Merkel is correct about Eurozone reforms – But which reforms?

PS Protesilaos Stavrou

Contributed To hellasfrappe from Protesilaos Stavrou
PS Protesilaos Stavrou

 The policies of Merkel do not align with her rhetoric. Image Source: Flickr
In her speech at the World Economic Forum in Davos, German Chancellor Angela Merkel said among others the following (from euronews):

    Do we want coherence without ambition? If we do, we will meet somewhere in the middle. Or do we want to see who is best and try to do like the best in Europe, so we have a chance to play a role on the world markets?

Merkel points out a reality that sooner or later the European Union will have to face. Indeed reforms are necessary if the EU is to overcome the crisis and have an important role to play on the world economy, in the decades ahead. Any objective European citizen, regardless of ideology knows, at least unconsciously, that the current EU architecture is unsustainable over the medium to long term. As such the ongoing crisis is perhaps a unique opportunity to push for all those necessary structural reforms.

Though a broad consensus among diverse political groups could be reached over the need for change it is doubtful that the same will hold true once the objects of reform are put on the table. In other words what is that needs change? Which are the areas of policy that are problematic? What sort of beliefs, ideologies and mentalities underpinned the practices that brought us to this point? These and many others are the kind of questions that Merkel and the rest need to answer.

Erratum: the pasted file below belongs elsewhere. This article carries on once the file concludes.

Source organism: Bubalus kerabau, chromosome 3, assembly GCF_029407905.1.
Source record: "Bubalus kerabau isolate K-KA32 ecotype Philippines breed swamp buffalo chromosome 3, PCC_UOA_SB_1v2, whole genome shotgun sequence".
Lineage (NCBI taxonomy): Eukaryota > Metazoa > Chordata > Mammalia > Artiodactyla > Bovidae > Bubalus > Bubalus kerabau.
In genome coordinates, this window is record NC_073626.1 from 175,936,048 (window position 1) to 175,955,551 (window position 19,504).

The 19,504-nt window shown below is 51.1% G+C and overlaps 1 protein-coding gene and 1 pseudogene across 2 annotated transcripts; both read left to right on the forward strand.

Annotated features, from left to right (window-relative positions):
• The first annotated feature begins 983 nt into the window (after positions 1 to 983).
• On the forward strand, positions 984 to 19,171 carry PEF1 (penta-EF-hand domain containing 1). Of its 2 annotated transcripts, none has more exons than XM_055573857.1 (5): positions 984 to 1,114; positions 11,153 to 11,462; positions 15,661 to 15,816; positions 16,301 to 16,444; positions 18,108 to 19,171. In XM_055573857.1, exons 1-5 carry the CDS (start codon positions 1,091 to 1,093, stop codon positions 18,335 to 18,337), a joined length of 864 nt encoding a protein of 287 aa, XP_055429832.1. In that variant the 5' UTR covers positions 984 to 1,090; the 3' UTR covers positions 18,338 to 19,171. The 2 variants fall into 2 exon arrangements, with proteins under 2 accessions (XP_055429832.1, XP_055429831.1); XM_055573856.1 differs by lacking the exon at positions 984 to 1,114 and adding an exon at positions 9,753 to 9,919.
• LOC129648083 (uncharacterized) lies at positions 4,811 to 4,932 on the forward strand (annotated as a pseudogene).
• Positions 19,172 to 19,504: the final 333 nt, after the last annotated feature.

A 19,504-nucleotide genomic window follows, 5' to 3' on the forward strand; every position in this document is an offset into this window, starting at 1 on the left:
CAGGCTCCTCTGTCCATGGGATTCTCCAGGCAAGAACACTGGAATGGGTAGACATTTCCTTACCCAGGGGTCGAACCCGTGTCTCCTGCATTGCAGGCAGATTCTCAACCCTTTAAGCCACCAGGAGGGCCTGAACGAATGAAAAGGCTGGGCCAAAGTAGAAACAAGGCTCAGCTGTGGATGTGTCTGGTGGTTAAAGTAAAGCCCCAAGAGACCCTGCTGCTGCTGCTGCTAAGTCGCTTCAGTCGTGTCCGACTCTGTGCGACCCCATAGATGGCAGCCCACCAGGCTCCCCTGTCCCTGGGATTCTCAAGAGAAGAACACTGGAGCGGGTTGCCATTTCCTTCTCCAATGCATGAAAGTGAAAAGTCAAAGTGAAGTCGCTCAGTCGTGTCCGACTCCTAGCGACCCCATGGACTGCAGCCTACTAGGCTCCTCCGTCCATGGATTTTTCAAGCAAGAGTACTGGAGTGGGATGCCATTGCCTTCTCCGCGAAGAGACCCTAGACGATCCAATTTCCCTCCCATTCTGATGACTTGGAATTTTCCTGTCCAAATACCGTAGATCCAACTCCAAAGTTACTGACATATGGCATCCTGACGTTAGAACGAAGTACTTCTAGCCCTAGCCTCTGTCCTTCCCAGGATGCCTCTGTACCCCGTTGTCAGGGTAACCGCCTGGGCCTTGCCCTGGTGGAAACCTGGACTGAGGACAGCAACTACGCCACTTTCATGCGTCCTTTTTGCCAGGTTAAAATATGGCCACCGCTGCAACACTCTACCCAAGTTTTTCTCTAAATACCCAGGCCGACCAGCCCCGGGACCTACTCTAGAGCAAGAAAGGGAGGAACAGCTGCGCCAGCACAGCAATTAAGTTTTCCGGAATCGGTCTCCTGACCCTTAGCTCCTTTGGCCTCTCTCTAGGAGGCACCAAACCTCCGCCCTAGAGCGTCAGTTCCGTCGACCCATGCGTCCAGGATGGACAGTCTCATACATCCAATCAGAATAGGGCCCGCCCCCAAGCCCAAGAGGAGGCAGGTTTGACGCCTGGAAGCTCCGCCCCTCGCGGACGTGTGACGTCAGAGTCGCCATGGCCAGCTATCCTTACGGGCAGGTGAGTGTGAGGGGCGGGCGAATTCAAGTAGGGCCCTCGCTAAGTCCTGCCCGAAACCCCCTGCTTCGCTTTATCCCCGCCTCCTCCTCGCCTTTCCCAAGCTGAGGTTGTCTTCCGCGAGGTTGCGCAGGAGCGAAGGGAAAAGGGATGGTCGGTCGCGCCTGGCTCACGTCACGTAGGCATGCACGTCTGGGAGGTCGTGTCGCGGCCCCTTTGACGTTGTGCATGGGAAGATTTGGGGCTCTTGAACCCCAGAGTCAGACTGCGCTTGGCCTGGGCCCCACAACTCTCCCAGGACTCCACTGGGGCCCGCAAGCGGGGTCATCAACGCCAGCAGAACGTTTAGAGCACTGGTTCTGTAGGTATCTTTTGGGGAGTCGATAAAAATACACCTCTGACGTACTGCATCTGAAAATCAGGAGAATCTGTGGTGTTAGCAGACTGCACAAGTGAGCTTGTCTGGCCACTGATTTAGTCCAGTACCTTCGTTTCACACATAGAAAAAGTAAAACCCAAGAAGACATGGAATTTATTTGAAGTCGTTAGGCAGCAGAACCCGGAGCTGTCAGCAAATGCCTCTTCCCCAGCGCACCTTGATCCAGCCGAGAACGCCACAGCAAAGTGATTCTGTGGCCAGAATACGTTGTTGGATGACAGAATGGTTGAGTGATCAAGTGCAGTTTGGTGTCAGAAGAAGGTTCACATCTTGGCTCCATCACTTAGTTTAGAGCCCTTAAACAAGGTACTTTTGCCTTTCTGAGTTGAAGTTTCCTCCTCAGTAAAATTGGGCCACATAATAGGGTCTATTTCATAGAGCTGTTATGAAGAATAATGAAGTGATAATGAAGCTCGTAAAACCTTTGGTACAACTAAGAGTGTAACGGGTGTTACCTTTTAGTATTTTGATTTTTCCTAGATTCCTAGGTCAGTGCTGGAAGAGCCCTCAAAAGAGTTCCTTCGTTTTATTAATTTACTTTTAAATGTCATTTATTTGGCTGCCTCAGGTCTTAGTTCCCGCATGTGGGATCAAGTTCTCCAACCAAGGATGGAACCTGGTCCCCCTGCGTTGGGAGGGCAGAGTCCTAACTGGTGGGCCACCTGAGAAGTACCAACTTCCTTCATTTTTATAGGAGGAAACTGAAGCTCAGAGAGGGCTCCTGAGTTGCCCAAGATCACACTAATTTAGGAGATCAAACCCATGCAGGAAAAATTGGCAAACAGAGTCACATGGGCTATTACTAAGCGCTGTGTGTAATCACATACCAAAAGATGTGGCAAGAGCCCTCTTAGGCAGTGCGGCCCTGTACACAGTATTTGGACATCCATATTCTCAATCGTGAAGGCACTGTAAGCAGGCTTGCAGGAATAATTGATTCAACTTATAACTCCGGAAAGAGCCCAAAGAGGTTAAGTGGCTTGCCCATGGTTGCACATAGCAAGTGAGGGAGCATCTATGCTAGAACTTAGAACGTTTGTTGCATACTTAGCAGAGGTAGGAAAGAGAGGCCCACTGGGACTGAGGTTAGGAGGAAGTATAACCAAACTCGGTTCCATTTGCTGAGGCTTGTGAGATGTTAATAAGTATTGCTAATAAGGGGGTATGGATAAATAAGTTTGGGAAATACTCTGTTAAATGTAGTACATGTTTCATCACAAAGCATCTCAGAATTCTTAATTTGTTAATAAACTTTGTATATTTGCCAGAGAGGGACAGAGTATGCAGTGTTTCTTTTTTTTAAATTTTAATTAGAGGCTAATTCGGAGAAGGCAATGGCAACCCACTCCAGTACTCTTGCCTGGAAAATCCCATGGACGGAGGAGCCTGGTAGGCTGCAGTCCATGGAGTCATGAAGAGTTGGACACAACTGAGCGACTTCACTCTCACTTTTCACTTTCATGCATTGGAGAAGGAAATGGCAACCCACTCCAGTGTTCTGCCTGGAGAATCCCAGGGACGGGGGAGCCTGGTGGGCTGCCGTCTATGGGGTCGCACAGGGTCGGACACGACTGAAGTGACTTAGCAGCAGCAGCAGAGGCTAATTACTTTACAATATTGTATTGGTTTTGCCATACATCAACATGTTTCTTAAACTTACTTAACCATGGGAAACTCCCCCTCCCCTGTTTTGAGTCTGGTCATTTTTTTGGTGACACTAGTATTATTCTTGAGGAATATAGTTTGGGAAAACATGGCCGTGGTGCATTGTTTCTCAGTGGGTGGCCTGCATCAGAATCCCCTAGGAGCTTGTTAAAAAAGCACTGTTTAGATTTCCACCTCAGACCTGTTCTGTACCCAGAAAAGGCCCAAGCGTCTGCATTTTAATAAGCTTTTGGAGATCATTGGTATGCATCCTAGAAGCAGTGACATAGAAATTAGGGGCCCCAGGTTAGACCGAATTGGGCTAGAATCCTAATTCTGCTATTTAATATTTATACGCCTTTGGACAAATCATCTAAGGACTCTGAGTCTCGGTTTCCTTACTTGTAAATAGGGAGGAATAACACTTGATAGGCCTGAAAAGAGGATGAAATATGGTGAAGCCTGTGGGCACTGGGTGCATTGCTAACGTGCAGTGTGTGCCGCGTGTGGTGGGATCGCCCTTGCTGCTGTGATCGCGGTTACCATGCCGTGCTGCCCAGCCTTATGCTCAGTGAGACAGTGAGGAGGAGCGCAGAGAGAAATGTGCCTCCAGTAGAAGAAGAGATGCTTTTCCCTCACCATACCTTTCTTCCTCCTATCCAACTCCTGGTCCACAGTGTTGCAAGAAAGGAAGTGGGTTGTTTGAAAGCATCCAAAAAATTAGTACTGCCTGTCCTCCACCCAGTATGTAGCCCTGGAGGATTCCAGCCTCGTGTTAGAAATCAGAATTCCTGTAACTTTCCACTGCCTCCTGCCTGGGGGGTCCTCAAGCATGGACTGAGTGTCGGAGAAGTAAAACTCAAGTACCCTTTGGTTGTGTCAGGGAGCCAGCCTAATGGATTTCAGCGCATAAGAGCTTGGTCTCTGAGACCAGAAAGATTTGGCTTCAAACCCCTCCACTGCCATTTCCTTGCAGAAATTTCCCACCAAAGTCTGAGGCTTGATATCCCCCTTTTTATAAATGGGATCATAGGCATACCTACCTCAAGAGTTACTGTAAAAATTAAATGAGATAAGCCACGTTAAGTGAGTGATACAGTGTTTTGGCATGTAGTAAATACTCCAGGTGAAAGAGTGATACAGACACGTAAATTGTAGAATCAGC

However, judging from the ongoing negotiations on (a) the fiscal compact, (b) the ESM, (c) the second Greek bailout; it seems to me that the kind of “reforms” Merkel spoke of are nothing more than a reshuffling of the same sort of (mal)practices that have brought the EU in general and the Eurozone in particular to its knees.

Let me be precise and specific. The negotiations are based on the mindset that gave birth to the Maastricht Treaty, the Stability and Growth Pact and the Euro. It maintains the following “principles”:

  •     No debt mutualization. National economies remain perfectly partitioned, in legal terms, despite the existence of a single market, single currency, and increased harmonization in other economic areas. In other words every single state is held solely responsible for asymmetric shocks even if those are caused by the structure of the system itself.
  •     No genuine fiscal union. Fiscal transfers, i.e. a credible set of mechanisms to rationally recycle accumulated surpluses into deficit regions, is completely out of the negotiations. So is a common treasury, with powers to raise revenue and issue bonds of its own.
  •     No deficits. All economies must maintain current account surpluses, following the paradigm of Germany/Netherlands, or must always strive to reach that goal. This is pure fallacy from beginning to end even using simple arithmetic, since the surpluses of one country will necessarily constitute the deficits of another. For instance Germany cannot have a surplus vis a vis the rest of the Eurozone, while at the same time the Eurozone has a surplus with respect to Germany. This is impossible. As Dutch econometrician, Thomas Colignatus once told me in an interview “[the IMF] wants all countries to become surplus exporters with somewhere some magic deficit hole”.